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The Strange Bird: A Borne Story (Kindle Single) Kindle Edition
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Praise for The Strange Bird
"With hallucinatory imagery and expressive prose, this companion novella to Borne is beautiful and bleak, painful and rewarding in equal measure." --Booklist (starred)
"A lyrical if dark-hearted sidenote to VanderMeer’s wonderfully inventive dystopian novel Borne . . . VanderMeer writes circles around most fantasists at work today." --Kirkus
Praise for Borne
“The conceptual elements in VanderMeer’s fiction are so striking that the firmness with which he cinches them to his characters’ lives is often overlooked . . . Borne is VanderMeer’s trans-species rumination on the theme of parenting . . . [Borne] insists that to live in an age of gods and sorcerers is to know that you, a mere person, might be crushed by indifferent forces at a moment’s notice, then quickly forgotten. And that the best thing about human nature might just be its unwillingness to surrender to the worst side of itself.” --Laura Miller, The New Yorker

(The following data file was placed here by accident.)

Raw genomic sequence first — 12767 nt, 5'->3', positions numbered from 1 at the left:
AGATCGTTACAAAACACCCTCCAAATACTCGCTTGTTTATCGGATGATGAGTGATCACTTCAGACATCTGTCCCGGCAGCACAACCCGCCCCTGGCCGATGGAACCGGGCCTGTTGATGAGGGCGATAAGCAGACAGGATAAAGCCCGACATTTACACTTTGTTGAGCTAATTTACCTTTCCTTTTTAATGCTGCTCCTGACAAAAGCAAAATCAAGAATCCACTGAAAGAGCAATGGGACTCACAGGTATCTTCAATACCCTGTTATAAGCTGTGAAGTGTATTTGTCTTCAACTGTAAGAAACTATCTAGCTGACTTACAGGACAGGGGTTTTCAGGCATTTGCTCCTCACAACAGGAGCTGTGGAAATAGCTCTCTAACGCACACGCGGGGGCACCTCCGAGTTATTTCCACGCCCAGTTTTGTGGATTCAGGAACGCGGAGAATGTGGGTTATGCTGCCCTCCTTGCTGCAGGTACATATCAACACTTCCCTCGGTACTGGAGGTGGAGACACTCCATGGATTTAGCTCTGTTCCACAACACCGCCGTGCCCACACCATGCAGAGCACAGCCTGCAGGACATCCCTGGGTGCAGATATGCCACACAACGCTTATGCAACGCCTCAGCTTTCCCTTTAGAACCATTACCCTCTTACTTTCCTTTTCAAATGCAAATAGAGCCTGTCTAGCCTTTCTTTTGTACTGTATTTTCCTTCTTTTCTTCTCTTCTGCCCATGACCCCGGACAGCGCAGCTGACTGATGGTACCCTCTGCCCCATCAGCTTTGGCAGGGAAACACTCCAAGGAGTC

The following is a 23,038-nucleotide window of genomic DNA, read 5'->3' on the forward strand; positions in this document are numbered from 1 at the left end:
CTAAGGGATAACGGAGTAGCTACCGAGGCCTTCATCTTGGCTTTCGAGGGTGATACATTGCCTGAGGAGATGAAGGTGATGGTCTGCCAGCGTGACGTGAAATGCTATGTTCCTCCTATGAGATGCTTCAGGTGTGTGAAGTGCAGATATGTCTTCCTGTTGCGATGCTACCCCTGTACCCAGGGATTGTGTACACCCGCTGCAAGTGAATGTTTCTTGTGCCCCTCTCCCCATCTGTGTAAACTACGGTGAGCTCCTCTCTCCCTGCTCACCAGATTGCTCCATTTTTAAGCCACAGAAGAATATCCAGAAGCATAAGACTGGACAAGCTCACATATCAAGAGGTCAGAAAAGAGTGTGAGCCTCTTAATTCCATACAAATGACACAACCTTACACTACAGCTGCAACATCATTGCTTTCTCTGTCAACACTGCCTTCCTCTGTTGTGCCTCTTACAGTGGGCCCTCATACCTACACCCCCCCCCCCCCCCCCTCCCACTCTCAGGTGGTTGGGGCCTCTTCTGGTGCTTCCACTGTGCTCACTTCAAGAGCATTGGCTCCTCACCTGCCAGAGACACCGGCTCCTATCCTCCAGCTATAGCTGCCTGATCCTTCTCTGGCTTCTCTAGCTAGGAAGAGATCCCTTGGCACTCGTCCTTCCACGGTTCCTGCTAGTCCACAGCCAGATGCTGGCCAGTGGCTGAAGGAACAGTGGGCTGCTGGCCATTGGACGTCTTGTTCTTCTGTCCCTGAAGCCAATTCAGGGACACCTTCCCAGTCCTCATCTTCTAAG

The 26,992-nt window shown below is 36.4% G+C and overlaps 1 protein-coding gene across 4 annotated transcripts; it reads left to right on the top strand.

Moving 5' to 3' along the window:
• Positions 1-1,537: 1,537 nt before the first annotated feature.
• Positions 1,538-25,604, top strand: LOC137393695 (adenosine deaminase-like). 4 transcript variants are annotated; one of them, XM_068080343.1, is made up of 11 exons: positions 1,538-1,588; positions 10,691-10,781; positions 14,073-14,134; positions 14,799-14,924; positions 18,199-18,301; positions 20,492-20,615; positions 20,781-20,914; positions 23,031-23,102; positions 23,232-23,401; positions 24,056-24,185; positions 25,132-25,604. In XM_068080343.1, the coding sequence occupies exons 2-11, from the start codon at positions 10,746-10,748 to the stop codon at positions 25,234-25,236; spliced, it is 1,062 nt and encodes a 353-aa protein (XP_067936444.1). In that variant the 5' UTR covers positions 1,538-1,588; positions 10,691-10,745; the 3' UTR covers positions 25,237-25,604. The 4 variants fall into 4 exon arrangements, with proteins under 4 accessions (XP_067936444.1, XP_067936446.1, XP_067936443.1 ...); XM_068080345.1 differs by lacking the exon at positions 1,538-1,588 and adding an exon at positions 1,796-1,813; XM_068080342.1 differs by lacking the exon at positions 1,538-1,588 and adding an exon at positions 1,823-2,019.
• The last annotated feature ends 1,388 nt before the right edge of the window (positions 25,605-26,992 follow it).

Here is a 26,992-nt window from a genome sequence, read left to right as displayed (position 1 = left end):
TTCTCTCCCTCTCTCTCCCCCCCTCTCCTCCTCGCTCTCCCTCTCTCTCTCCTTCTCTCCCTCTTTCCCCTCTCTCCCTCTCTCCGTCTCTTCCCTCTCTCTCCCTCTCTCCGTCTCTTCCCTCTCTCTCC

“Borne, Jeff VanderMeer’s lyrical and harrowing new novel, may be the most beautifully written, and believable, post-apocalyptic tale in recent memory . . . [VanderMeer] outdoes himself in this visionary novel shimmering with as much inventiveness and deliriously unlikely, post-human optimism as Borne himself.” --Elizabeth Hand, Los Angeles Times